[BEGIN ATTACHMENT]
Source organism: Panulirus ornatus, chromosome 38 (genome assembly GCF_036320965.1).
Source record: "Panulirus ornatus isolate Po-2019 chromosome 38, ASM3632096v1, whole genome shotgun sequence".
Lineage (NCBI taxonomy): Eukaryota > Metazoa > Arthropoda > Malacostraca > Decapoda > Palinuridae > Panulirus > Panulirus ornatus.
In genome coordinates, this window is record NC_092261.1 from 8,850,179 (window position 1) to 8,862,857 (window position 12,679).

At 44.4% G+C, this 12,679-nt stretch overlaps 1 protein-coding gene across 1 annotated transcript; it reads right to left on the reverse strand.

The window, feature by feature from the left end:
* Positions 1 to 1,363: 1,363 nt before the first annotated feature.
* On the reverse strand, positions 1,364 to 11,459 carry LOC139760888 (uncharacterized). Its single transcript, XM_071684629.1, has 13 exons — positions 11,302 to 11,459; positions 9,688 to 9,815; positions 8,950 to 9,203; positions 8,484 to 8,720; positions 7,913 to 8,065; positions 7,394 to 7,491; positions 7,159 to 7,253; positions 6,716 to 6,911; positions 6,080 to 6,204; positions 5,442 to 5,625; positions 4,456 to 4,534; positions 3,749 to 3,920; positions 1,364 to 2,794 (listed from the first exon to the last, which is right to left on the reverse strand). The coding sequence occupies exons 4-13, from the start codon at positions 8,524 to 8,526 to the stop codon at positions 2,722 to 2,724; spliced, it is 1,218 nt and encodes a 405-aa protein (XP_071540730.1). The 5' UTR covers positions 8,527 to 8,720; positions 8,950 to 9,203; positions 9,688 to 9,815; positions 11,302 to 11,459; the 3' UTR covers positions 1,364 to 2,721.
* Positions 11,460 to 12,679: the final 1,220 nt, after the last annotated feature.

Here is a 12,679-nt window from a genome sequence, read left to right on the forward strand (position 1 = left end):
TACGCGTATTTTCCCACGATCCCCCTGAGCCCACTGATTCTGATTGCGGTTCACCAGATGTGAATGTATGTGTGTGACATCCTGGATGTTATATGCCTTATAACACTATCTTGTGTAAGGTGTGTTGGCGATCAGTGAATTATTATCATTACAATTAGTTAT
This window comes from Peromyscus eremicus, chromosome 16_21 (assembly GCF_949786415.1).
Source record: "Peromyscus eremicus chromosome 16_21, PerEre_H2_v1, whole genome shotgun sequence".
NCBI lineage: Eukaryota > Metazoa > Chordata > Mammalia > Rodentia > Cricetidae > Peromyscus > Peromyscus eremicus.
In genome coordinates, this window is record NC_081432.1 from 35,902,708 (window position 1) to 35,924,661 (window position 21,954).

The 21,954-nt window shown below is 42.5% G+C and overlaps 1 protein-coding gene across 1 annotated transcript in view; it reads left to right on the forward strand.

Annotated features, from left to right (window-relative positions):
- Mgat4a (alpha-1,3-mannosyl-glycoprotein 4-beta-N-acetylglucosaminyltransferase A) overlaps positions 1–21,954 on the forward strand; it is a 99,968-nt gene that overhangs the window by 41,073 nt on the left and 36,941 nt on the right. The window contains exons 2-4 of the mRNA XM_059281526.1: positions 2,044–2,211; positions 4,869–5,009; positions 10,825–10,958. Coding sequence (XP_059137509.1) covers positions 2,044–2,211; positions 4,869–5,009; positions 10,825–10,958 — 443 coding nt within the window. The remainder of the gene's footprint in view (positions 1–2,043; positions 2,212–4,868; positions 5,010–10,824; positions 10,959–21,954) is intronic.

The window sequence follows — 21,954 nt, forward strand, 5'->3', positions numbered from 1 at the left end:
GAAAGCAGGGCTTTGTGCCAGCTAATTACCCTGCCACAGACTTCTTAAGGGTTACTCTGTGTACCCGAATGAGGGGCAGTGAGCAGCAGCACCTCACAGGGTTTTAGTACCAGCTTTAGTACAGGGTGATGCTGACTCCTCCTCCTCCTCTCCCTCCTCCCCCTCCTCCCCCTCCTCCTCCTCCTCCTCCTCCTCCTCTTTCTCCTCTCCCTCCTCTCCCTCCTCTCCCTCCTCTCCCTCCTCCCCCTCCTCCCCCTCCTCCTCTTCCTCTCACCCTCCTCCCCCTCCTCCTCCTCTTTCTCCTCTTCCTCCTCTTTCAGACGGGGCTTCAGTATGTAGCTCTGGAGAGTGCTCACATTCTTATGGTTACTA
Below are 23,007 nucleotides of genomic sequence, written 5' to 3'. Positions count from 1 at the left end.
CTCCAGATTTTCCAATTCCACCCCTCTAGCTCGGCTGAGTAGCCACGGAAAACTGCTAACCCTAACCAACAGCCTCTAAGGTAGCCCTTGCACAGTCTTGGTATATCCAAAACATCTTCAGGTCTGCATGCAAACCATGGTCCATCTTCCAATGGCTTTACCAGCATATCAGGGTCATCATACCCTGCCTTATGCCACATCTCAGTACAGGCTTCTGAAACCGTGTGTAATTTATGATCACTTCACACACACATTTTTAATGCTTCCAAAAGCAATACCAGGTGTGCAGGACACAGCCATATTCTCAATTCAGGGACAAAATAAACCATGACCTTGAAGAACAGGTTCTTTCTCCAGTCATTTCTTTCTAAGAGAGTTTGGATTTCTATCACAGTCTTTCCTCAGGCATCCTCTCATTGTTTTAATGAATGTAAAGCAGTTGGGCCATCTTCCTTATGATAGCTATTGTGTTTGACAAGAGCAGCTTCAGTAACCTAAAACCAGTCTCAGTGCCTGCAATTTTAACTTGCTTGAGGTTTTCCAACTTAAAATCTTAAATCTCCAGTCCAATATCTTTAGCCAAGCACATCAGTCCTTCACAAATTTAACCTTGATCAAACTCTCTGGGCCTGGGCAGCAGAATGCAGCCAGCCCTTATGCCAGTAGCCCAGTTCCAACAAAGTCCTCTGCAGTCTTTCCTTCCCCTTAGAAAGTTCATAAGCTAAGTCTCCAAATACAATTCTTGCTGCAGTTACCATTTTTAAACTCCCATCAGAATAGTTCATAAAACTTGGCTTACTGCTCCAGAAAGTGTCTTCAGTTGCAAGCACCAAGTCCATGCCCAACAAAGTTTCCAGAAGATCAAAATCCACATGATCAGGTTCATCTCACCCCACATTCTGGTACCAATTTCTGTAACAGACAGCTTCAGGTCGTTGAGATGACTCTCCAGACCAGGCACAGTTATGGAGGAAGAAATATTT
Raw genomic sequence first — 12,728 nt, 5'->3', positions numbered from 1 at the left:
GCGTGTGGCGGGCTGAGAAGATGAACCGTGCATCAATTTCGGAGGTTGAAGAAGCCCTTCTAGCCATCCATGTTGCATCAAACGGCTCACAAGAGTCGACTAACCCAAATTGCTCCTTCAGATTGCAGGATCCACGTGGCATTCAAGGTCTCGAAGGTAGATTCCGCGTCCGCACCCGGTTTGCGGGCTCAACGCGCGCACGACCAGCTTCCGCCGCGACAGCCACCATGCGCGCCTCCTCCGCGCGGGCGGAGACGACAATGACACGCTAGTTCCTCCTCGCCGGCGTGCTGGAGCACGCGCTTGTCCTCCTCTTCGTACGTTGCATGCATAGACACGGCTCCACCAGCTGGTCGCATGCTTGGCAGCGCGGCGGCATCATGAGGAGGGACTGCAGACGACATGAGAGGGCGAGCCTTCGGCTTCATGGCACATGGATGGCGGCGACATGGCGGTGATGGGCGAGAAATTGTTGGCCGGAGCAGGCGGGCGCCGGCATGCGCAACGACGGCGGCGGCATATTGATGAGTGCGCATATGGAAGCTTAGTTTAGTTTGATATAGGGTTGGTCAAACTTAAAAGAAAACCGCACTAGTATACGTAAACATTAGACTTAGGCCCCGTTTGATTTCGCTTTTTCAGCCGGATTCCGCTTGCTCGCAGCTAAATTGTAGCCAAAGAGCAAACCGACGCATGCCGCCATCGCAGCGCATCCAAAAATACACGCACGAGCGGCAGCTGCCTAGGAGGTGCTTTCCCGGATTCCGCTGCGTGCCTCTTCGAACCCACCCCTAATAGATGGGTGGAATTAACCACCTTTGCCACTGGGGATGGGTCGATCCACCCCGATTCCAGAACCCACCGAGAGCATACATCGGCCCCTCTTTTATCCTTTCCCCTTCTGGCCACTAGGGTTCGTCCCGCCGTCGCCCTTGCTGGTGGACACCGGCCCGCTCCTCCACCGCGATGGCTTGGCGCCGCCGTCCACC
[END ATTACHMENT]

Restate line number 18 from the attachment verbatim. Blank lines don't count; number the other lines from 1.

- Mgat4a (alpha-1,3-mannosyl-glycoprotein 4-beta-N-acetylglucosaminyltransferase A) overlaps positions 1–21,954 on the forward strand; it is a 99,968-nt gene that overhangs the window by 41,073 nt on the left and 36,941 nt on the right. The window contains exons 2-4 of the mRNA XM_059281526.1: positions 2,044–2,211; positions 4,869–5,009; positions 10,825–10,958. Coding sequence (XP_059137509.1) covers positions 2,044–2,211; positions 4,869–5,009; positions 10,825–10,958 — 443 coding nt within the window. The remainder of the gene's footprint in view (positions 1–2,043; positions 2,212–4,868; positions 5,010–10,824; positions 10,959–21,954) is intronic.